Once again, this is not the way the story is told in Isaiah 36–37. There, King Hezekiah is the very model of piety, as are his three officials (including both Shebna and Eliakim, who will appear later in chapter 22 in far less exemplary roles). That account is discordant not only with this chapter but with Isaiah’s prophecies in chapters 28–31, which are filled with denunciations of the king’s plans to rebel against Assyria.

What led the tradition surrounding Hezekiah’s favorable image to exert such pressure as to militate against the tone and intent of Isaiah’s messages, to reverse the role played by God from one of threat to one of salvation, and to transform the prophet from the king’s chief critic to his chief supporter? Differences between these two profiles are “fundamental and irreconcilable.” Perhaps the discrepancy arose through significant later additions to bring Isaiah more into line with the theology of the editors of 2 Kings who, unlike the prophet, supported rebellion against foreign rule and asserted YHWH’s unconditional protection of Jerusalem. If so, the prophetic indictment of a thoughtless Jerusalem in Hezekiah’s time, and not the pastoral support gently offered to a righteous, distressed king, more accurately reflects conditions during the conflict with Assyria.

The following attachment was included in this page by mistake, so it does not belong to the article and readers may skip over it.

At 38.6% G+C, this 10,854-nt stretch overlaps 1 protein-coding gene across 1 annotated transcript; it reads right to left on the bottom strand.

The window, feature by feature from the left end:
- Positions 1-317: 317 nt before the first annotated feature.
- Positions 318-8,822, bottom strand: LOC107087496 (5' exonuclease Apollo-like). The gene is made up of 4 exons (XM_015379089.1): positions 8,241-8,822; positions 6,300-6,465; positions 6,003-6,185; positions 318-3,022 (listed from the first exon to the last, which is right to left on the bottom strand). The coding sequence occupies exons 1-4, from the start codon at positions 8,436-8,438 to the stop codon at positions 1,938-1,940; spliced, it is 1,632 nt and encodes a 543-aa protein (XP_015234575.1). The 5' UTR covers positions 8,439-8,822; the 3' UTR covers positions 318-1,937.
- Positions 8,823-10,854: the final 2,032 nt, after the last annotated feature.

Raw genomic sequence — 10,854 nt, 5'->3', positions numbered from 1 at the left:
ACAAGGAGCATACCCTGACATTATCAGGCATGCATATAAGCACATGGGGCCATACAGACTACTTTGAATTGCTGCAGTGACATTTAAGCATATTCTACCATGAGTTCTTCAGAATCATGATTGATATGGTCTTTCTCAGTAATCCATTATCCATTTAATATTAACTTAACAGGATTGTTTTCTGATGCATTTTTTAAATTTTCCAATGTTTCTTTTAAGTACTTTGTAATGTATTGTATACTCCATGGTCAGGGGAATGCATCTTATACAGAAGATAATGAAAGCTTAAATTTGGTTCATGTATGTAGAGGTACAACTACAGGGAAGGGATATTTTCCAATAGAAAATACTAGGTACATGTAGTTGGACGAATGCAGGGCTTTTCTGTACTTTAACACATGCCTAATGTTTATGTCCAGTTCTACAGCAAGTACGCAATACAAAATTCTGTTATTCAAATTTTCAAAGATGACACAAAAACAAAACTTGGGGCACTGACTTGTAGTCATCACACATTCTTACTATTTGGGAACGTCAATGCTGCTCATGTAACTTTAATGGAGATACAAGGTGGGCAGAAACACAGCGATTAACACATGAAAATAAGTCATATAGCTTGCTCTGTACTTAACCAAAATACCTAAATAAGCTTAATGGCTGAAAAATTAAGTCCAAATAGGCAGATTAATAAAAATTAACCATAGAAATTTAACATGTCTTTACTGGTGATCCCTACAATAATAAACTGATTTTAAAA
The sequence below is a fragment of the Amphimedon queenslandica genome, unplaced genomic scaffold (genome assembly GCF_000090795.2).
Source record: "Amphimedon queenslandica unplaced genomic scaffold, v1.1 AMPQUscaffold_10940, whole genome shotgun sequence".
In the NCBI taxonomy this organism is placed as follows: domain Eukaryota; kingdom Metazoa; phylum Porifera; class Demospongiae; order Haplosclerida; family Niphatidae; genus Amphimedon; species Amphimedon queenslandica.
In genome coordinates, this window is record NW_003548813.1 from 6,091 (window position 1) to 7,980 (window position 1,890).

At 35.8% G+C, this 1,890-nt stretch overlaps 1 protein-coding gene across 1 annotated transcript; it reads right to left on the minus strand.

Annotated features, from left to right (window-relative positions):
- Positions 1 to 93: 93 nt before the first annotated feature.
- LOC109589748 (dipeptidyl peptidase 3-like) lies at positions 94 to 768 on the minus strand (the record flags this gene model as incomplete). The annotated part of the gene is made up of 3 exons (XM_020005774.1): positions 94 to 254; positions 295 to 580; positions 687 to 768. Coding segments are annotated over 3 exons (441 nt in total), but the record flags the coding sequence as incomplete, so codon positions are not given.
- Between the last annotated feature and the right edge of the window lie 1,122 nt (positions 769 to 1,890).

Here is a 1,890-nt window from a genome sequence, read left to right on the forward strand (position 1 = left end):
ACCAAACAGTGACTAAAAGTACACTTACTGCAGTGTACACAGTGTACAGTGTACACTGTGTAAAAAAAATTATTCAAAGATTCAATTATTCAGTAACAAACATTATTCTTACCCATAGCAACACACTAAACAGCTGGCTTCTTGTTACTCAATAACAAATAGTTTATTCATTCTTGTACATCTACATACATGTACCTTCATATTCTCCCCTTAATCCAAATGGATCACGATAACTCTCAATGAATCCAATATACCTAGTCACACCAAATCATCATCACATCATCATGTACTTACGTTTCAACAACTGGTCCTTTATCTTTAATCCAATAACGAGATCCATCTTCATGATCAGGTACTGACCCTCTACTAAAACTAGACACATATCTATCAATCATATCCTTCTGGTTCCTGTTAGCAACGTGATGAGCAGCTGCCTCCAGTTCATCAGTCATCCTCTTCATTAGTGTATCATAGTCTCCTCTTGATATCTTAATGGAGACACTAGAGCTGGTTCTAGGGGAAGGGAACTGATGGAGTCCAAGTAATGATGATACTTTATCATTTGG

Patricia K. Tull, Isaiah 1–39, Smyth & Helwys Bible Commentary (Macon GA: Smyth & Helwys, 2010) 347–49.

Kelley Land, a graduate of Mercer University, has been an assistant editor for Smyth & Helwys curriculum and book since 2001. She attends church and leads an adult Sunday school class in Macon, Georgia. She enjoys reading fiction, spending time with her two daughters, and watching television shows on Netflix.